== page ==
A few weeks ago T came down with the most horrednous viral infection that saw us visit A&E on more than one occasion. It completely took it out of him and scared us several times.
Ever since starting nursery he’s a dab hand at dealing with bugs. He gets them and usually trundles on give or take some whinging. For us, it seems like we’ve had endless snot and coughing from December!
However, one afternoon T wasn’t right.
In between out of the ordinary whining, he kept falling asleep. He was off his food, and had a temperature hovering around 39 degrees! This wasn’t right. Despite stripping him down and dosing him up with calpol; nothing changed, and after a quick call to the NHS 111 service we were off to the Childrens A&E in Brighton (he had also bumped his head that week, so they wanted to make sure it wasn’t a concussion!).
To cut a very long and scary journey over two days short – he’s now fine. The doctors and nurses were fantastic and after thoroughly checking him over for everything from an ear infection to meningitis they said that T had just been hit with a particularly nasty viral infection that has taken over his body. It sounds silly, but when your child suddenly reaches a temperature of 40 (which also creates several nose bleeds) and has a heart rate 50% higher than what they’re meant to have you kinda shit yourself.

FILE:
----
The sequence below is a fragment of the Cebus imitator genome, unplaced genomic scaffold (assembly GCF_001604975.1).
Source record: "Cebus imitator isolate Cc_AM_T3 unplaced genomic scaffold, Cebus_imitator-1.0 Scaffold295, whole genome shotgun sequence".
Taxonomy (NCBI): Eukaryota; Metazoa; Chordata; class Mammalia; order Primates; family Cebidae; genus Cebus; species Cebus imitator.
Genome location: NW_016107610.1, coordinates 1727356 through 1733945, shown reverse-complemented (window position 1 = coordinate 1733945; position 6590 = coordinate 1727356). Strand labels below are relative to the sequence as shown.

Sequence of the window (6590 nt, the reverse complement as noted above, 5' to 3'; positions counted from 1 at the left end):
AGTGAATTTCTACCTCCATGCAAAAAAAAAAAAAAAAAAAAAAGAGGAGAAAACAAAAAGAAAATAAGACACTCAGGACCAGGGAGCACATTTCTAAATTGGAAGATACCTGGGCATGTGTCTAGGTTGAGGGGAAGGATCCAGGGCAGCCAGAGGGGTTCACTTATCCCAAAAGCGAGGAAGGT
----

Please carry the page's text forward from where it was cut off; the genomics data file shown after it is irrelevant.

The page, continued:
But he’s ok, although even now he’s still got the tail end of the infection. Thankfully though he’s now managing to eat food and even laugh.
But before I leave this post as it is, there’s another reason I wanted to write this post. I wanted to pass on a message to the nurse that looked after all of us on our first night (I’m sorry I don’t remember your name).
Thank you for recognising us as a couple… As a family.
It goes without saying that I’m thankful for you looking after our son, however it means just as much that you recognised us as a same sex family without us having to explain ourselves.
You’d be surprised how many times within the past 21 months I’ve had to correct people and the text on forms . How many times I’ve had to explain (in detail) that T’s father isn’t going to be joining us but his mama is and she’s sitting right there! How many times I’ve seen that look on people’s faces – even for a split second – where they’re quickly trying to work us out.
For you, it came smoothly. You asked who the birthmother was (there was your first point), you asked my wife, T’s mama, questions and included her in conversation (there was your second point), you asked about T’s donor and not his father (fuck it, have a whole eight points right there).
I know you’ve probably had training, but that doesn’t stop some people from being completely baffled or having to quickly correct themselves from their own normality/prejudice.